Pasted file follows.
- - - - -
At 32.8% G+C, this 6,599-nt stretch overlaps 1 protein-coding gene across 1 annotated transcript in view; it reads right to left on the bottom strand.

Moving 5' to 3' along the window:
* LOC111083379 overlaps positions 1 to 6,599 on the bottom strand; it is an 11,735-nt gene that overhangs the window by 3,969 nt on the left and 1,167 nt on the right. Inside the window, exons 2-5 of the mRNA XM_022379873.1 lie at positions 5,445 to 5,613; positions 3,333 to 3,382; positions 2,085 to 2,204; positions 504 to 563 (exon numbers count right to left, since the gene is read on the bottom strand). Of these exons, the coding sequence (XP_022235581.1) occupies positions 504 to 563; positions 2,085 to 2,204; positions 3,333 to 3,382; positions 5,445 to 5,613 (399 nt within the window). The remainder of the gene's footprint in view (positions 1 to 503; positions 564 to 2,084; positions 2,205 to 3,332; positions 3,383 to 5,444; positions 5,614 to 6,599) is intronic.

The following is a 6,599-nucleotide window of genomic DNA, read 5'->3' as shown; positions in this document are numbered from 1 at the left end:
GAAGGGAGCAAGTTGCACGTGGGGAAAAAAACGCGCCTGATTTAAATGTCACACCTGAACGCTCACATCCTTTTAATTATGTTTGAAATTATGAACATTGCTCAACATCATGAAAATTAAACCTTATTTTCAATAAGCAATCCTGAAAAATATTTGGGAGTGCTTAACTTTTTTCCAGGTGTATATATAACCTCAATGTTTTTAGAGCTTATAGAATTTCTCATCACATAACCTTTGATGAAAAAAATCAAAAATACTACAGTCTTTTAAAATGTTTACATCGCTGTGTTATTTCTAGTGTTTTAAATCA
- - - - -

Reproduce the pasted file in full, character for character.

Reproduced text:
At 32.8% G+C, this 6,599-nt stretch overlaps 1 protein-coding gene across 1 annotated transcript in view; it reads right to left on the bottom strand.

Moving 5' to 3' along the window:
* LOC111083379 overlaps positions 1 to 6,599 on the bottom strand; it is an 11,735-nt gene that overhangs the window by 3,969 nt on the left and 1,167 nt on the right. Inside the window, exons 2-5 of the mRNA XM_022379873.1 lie at positions 5,445 to 5,613; positions 3,333 to 3,382; positions 2,085 to 2,204; positions 504 to 563 (exon numbers count right to left, since the gene is read on the bottom strand). Of these exons, the coding sequence (XP_022235581.1) occupies positions 504 to 563; positions 2,085 to 2,204; positions 3,333 to 3,382; positions 5,445 to 5,613 (399 nt within the window). The remainder of the gene's footprint in view (positions 1 to 503; positions 564 to 2,084; positions 2,205 to 3,332; positions 3,383 to 5,444; positions 5,614 to 6,599) is intronic.

The following is a 6,599-nucleotide window of genomic DNA, read 5'->3' as shown; positions in this document are numbered from 1 at the left end:
GAAGGGAGCAAGTTGCACGTGGGGAAAAAAACGCGCCTGATTTAAATGTCACACCTGAACGCTCACATCCTTTTAATTATGTTTGAAATTATGAACATTGCTCAACATCATGAAAATTAAACCTTATTTTCAATAAGCAATCCTGAAAAATATTTGGGAGTGCTTAACTTTTTTCCAGGTGTATATATAACCTCAATGTTTTTAGAGCTTATAGAATTTCTCATCACATAACCTTTGATGAAAAAAATCAAAAATACTACAGTCTTTTAAAATGTTTACATCGCTGTGTTATTTCTAGTGTTTTAAATCA